5F20.50 - Series and Parallel Light Bulbs

John Prineas 50 & 100 Watt Bulbs in Series
John Prineas - Three 50 Watt bulbs bottom bulb disconnected
John Prineas - Three 50 Watt bulbs bottom bulb connected
Code Number:
Demo Title:
Series and Parallel Light Bulbs
Series and Parallel Circuits
Area of Study:
Electricity and Magnetism
Demo Stand with Bulbs (4) and Conducting Rods (2), Variac, 0 to 150 VDC Power Supply, Circuit Board, 12 Volt Lights, Batteries or 0 to 20 VDC Power Supply, 12 Volt Battery, Iron "Rabbit Ears", and Light Bulbs with Magnetic Connectors.

Video Credit: Jonathan M. Sullivan-Wood

The circuit board demo is an easier and less lethal version of the older demo.

Place the two iron "rabbit ears" into the outer banana connections on the battery.  Connect the light bulbs with the magnetic connectors across the ears to show parallel bulb connections.  Series connections can also be made with this apparatus.

Connect a 12 volt car battery to the stand.  Turn on the circuit switch.  The light bulbs may be arranged as desired or removed and replaced with the metal conduction rods.  12 volt DC bulbs of 25 watts, 50 watts, and 100 watts are available for use with this demonstration.

John Prineas has two circuits he uses on the 12 volt antique pipe stand.  The first above is just a 50 watt and a 100 watt bulb in series with the battery to show the brightness difference in bulbs that have different resistances.  The second uses three 50 watt bulbs.  Two are in series with battery and will glow with the same brightness when switched on.  Connect the bottom bulb so that it is in parallel with one of the series bulbs and one bulb glows bright and the bulbs that are in parallel will glow dimly.  A voltmeter is also added to this demonstration so that you may measure the voltages at any point in these circuits.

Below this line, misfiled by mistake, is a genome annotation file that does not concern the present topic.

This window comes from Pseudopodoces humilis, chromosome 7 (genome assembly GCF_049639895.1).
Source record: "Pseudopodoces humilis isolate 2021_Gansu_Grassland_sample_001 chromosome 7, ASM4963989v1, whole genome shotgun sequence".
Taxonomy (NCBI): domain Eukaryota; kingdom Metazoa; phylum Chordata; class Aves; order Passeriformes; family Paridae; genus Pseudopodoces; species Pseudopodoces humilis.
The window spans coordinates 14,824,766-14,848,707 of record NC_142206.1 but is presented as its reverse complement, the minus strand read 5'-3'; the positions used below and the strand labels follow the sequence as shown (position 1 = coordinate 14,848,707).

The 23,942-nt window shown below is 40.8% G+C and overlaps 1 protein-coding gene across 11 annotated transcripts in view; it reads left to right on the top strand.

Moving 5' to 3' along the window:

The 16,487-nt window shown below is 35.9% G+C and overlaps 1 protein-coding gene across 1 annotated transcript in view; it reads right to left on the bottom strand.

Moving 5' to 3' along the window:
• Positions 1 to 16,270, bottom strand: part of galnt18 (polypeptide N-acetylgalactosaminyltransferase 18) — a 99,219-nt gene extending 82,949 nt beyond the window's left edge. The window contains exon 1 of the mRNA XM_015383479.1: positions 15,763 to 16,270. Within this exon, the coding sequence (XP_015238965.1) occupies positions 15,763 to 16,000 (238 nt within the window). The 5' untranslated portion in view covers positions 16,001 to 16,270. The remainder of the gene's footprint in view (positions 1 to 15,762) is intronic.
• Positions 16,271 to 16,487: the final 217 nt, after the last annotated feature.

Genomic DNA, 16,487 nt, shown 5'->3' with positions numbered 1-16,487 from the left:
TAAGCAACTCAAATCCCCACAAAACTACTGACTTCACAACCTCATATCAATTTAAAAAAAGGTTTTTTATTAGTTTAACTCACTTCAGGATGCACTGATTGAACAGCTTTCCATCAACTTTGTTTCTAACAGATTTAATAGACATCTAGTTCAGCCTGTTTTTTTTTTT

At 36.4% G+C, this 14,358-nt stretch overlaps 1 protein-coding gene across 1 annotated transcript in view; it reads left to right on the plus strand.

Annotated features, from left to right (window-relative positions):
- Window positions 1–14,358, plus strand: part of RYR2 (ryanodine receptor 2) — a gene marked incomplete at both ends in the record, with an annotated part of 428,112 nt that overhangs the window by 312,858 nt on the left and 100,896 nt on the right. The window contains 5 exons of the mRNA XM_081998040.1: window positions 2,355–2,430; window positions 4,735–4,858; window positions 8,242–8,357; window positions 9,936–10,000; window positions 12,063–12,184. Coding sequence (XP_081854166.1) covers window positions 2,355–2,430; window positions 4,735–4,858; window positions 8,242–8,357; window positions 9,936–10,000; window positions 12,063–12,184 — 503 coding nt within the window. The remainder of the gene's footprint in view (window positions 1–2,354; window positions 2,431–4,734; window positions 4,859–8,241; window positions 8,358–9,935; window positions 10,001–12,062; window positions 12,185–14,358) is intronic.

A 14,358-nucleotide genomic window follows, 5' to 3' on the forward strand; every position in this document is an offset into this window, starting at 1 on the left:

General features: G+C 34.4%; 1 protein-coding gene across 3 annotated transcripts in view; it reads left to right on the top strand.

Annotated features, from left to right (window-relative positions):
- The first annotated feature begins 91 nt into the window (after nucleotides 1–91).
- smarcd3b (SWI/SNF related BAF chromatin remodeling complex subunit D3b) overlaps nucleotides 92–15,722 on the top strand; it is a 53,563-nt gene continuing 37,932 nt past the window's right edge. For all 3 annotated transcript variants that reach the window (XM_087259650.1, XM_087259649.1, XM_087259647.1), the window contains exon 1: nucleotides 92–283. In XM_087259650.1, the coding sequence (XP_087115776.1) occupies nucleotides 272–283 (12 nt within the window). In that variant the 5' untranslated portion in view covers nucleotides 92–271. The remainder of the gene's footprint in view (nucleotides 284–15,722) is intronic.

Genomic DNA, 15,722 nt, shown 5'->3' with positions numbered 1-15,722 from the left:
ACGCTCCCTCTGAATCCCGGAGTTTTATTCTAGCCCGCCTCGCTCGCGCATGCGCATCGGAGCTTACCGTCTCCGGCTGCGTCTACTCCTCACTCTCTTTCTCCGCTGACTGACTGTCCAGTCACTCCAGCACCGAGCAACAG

NOTE: The original variation of this demonstration used 120 volts AC.  We have converted this to 12 VDC for obvious safety reasons.  Since the 12 VDC bulbs require larger currents for operation, the 12 volt car battery is the power supply of choice.  You will probably have to polish all the connections on the bulbs and the stand so that they make good connections during operation.

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Disclaimer: These demonstrations are provided only for illustrative use by persons affiliated with The University of Iowa and only under the direction of a trained instructor or physicist.  The University of Iowa is not responsible for demonstrations performed by those using their own equipment or who choose to use this reference material for their own purpose.  The demonstrations included here are within the public domain and can be found in materials contained in libraries, bookstores, and through electronic sources.  Performing all or any portion of any of these demonstrations, with or without revisions not depicted here entails inherent risks.  These risks include, without limitation, bodily injury (and possibly death), including risks to health that may be temporary or permanent and that may exacerbate a pre-existing medical condition; and property loss or damage.  Anyone performing any part of these demonstrations, even with revisions, knowingly and voluntarily assumes all risks associated with them.